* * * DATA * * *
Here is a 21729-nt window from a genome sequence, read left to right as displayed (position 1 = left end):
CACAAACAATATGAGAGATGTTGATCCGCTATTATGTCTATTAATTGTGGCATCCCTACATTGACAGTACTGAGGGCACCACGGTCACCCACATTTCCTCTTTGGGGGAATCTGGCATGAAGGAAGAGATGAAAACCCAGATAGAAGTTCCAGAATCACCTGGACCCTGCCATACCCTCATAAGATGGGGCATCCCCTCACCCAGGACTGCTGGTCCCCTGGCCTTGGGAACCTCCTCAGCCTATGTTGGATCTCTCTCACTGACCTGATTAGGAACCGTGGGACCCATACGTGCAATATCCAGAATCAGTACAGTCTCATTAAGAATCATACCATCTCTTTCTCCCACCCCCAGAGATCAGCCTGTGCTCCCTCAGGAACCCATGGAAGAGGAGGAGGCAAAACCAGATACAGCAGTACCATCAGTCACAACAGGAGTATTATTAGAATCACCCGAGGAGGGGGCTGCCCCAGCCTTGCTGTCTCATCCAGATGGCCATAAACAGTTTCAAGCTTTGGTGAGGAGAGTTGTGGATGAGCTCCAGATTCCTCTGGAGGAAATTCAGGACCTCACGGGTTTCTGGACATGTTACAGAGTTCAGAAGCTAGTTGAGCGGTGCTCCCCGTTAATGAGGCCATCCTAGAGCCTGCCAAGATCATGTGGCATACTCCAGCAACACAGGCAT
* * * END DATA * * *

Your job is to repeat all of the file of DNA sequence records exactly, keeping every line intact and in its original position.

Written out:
Here is a 21729-nt window from a genome sequence, read left to right as displayed (position 1 = left end):
CACAAACAATATGAGAGATGTTGATCCGCTATTATGTCTATTAATTGTGGCATCCCTACATTGACAGTACTGAGGGCACCACGGTCACCCACATTTCCTCTTTGGGGGAATCTGGCATGAAGGAAGAGATGAAAACCCAGATAGAAGTTCCAGAATCACCTGGACCCTGCCATACCCTCATAAGATGGGGCATCCCCTCACCCAGGACTGCTGGTCCCCTGGCCTTGGGAACCTCCTCAGCCTATGTTGGATCTCTCTCACTGACCTGATTAGGAACCGTGGGACCCATACGTGCAATATCCAGAATCAGTACAGTCTCATTAAGAATCATACCATCTCTTTCTCCCACCCCCAGAGATCAGCCTGTGCTCCCTCAGGAACCCATGGAAGAGGAGGAGGCAAAACCAGATACAGCAGTACCATCAGTCACAACAGGAGTATTATTAGAATCACCCGAGGAGGGGGCTGCCCCAGCCTTGCTGTCTCATCCAGATGGCCATAAACAGTTTCAAGCTTTGGTGAGGAGAGTTGTGGATGAGCTCCAGATTCCTCTGGAGGAAATTCAGGACCTCACGGGTTTCTGGACATGTTACAGAGTTCAGAAGCTAGTTGAGCGGTGCTCCCCGTTAATGAGGCCATCCTAGAGCCTGCCAAGATCATGTGGCATACTCCAGCAACACAGGCAT